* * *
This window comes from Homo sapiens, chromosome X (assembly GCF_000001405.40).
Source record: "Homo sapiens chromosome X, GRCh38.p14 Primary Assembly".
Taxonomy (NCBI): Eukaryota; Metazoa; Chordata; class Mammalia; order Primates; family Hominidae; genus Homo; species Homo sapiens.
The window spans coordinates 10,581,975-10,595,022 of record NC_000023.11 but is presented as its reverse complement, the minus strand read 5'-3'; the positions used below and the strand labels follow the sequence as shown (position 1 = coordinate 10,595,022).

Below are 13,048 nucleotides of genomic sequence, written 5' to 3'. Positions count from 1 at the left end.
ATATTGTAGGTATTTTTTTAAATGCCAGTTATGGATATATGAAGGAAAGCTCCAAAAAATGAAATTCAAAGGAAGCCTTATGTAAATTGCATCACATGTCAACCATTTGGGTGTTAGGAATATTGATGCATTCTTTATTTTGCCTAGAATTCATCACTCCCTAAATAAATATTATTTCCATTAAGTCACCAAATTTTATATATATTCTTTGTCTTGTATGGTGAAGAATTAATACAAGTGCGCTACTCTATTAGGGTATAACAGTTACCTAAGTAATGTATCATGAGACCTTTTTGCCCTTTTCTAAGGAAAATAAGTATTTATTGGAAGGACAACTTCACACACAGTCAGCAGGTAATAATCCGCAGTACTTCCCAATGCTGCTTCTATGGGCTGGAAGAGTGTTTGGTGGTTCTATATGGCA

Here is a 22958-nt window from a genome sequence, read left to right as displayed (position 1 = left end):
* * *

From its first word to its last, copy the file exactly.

This window comes from Homo sapiens, chromosome X (assembly GCF_000001405.40).
Source record: "Homo sapiens chromosome X, GRCh38.p14 Primary Assembly".
Taxonomy (NCBI): Eukaryota; Metazoa; Chordata; class Mammalia; order Primates; family Hominidae; genus Homo; species Homo sapiens.
The window spans coordinates 10,581,975-10,595,022 of record NC_000023.11 but is presented as its reverse complement, the minus strand read 5'-3'; the positions used below and the strand labels follow the sequence as shown (position 1 = coordinate 10,595,022).

Below are 13,048 nucleotides of genomic sequence, written 5' to 3'. Positions count from 1 at the left end.
ATATTGTAGGTATTTTTTTAAATGCCAGTTATGGATATATGAAGGAAAGCTCCAAAAAATGAAATTCAAAGGAAGCCTTATGTAAATTGCATCACATGTCAACCATTTGGGTGTTAGGAATATTGATGCATTCTTTATTTTGCCTAGAATTCATCACTCCCTAAATAAATATTATTTCCATTAAGTCACCAAATTTTATATATATTCTTTGTCTTGTATGGTGAAGAATTAATACAAGTGCGCTACTCTATTAGGGTATAACAGTTACCTAAGTAATGTATCATGAGACCTTTTTGCCCTTTTCTAAGGAAAATAAGTATTTATTGGAAGGACAACTTCACACACAGTCAGCAGGTAATAATCCGCAGTACTTCCCAATGCTGCTTCTATGGGCTGGAAGAGTGTTTGGTGGTTCTATATGGCA

Here is a 22958-nt window from a genome sequence, read left to right as displayed (position 1 = left end):